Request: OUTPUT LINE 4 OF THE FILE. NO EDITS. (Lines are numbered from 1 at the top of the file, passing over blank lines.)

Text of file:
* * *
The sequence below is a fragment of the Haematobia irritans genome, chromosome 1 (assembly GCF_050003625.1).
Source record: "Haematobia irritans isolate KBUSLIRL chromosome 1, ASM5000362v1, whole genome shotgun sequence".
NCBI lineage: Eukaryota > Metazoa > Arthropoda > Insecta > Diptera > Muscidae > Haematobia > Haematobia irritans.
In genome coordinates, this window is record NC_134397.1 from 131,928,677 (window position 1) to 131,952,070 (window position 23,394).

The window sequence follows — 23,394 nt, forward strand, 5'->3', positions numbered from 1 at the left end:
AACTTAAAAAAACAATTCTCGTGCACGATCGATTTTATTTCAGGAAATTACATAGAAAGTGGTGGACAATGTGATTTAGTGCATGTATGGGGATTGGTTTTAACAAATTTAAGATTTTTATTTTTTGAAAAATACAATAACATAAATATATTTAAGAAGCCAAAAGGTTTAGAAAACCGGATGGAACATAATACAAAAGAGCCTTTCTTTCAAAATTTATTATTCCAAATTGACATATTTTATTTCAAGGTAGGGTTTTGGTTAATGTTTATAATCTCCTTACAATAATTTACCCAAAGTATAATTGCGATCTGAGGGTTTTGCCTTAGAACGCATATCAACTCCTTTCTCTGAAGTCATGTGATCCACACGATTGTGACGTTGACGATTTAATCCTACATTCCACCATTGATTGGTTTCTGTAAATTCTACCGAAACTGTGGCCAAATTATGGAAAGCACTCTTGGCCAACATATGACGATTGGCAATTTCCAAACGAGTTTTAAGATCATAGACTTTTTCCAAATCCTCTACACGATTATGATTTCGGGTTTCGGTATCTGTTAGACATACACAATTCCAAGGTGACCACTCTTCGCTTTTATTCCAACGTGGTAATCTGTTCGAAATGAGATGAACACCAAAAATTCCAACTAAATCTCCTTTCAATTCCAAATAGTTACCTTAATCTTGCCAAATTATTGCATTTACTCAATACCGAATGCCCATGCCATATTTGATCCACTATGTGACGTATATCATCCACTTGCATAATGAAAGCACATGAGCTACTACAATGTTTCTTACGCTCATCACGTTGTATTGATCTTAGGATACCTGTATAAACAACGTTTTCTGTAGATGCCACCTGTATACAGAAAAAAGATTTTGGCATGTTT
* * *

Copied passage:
In genome coordinates, this window is record NC_134397.1 from 131,928,677 (window position 1) to 131,952,070 (window position 23,394).